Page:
14 WPS teaches future leaders

  • Published
  • By Airman 1st Class Michelle Vickers
  • 1st Special Operations Wing Public Affairs
Tucked away and partially hidden by the cover of trees, the 14th Weapons Squadron is an inconspicuous member of the Hurlburt Field community.

Nevertheless, this small geographically-separated unit of the U.S. Air Force Weapons School is hard at work making an impact through its graduates within the Air Force and the Air Force Special Operations Command.

The 14th WPS is the largest of three squadrons in the Weapons School that provide advanced training for special operations force operators. Like its parent headquarters at Nellis Air Force Base, Nev., the training at the 14th WPS allows students to grow from past lessons learned and avoid repeating them in the future.

"This schoolhouse is about training weapons officers that are leaders of their fellow SOF operators," said Lt. Col. Marcel Benoit, commander of the 14th WPS. "It's not about creating new technologies, but more about finding creative ways to use the current and near-horizon technology better. The basic idea is to create innovative, critical-thinking problem solvers."

The squadron accepts students who are instructor-qualified officer aircrew members on U-28, AC-130 and MC-130 aircraft. Twice a year a new class tackles almost six months worth of challenging curriculum on their respective air frames.

Students go from a baseline course at Nellis AFB that opens their eyes to the variety of platforms the Air Force has available, then return to the 14th WPS and master the capabilities of their aircraft. Roughly halfway through the course, students begin planning scenarios that require integrating multiple platforms to achieve mission accomplishment. Finally, the students return to Nellis for a graduation exercise known as "Mission Employment", where students are put to the test.

"The course is laid out: crawl, walk, [then] run," said Capt. Matthew Prochazka, an MC-130H instructor navigator for the 14th WPS.

Exceeding 450 hours of academics and more than 20 flights per aircraft specialty, the students are not the only ones putting in long hours. Both the officer and enlisted cadre play important roles within the squadron. While officers are the primary instructors for the courses, the enlisted cadre serves as opposing forces to create a realistic enemy presentation in many of the training exercises.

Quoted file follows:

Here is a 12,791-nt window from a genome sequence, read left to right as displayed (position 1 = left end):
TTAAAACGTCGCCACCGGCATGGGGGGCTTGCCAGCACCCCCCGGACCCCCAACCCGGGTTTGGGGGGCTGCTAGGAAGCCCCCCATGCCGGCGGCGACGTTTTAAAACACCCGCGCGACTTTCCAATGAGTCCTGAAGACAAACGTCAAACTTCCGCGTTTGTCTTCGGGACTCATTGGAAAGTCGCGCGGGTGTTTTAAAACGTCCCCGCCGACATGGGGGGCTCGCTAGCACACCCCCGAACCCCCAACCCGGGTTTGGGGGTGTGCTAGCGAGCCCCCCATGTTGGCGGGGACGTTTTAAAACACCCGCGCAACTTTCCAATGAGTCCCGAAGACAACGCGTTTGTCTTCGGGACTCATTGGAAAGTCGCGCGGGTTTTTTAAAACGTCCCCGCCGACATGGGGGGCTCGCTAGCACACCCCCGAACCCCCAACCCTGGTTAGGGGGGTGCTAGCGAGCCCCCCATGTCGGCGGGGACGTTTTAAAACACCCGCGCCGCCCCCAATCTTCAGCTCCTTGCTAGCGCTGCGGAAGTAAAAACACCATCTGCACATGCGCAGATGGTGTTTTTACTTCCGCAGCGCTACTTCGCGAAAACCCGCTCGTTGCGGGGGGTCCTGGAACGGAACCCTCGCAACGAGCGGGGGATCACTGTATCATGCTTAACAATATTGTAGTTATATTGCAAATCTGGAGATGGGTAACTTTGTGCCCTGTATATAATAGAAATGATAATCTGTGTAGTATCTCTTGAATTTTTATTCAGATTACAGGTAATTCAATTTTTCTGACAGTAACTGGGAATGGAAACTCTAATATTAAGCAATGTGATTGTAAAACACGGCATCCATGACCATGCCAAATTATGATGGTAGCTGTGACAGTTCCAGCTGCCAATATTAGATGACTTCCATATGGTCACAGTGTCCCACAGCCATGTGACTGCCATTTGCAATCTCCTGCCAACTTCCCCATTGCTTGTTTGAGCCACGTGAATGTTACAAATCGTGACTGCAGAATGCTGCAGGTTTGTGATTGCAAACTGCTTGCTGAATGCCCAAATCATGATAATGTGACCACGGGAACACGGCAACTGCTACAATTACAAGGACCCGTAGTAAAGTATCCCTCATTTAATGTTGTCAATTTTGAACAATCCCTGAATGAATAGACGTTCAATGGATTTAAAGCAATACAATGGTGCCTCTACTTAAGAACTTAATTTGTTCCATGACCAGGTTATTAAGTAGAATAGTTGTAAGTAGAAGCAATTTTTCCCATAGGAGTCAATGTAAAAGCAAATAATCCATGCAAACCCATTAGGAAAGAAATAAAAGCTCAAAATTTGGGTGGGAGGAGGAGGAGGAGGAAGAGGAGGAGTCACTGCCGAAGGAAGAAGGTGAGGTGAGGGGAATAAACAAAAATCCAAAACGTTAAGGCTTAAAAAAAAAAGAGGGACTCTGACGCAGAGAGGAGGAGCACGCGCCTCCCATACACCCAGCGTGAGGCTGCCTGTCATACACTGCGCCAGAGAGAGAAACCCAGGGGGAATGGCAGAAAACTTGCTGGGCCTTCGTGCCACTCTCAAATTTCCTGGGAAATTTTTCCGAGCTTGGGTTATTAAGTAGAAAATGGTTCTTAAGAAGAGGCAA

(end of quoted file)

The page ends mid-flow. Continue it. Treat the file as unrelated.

"The students will be here on the weekends, they'll be here at night," Prochazka said. "It's long days for the students, but it's even longer days for instructors because we're the guys doing all the coordination."

In addition to teaching technical and tactical lessons, instructors impart valuable skills to create better critical thinkers. One of the chief goals of 14th WPS instructors is developing student's leadership abilities.

"This is a very rigorous training program," Prochazka said. "This is probably one of the most challenging courses to go through. It's a leadership course disguised as a tactical training course. Imagine the leadership challenges while you're trying to fly around with 70 other aircraft, trying to figure out where everyone is going," Prochazka said. "That's the big challenge."

The leadership developed throughout the course can then be translated into successful mission execution in a complex battle space.

"The graduates of the program are very capable of leading a group of planners to develop solutions for tactical problems, then executing the plan and debriefing from the execution of the mission," Benoit said. "It takes a significant amount of practice to do this well, and the process is not always painless, but well worth the results."

Integration is also fundamental in creating a well-rounded weapons officer and is one of the central tenets of the 14th WPS's course syllabi.

"You might be a tactical expert in your plane and what you do, but to be able to step back and now look at how all these different players interact and integrate is really the focus of this school," Prochazka said.

The 14th WPS produces well-trained experts who return to their respective units after graduation to raise the collective skill set of the community.

"The 14th WPS takes raw talent in the form of technical expertise, challenges it with difficult missions, forms it through Air Combat Command's disciplined problem-solving methodology, then tempers that talent with the flexibility and creativity required of SOF missions," Benoit said. "The overall intent is to create superb tactical problem solvers and leaders, which at the unit level, help prevent us from relearning the lessons of history by building, teaching and leading the next generation of combat experts."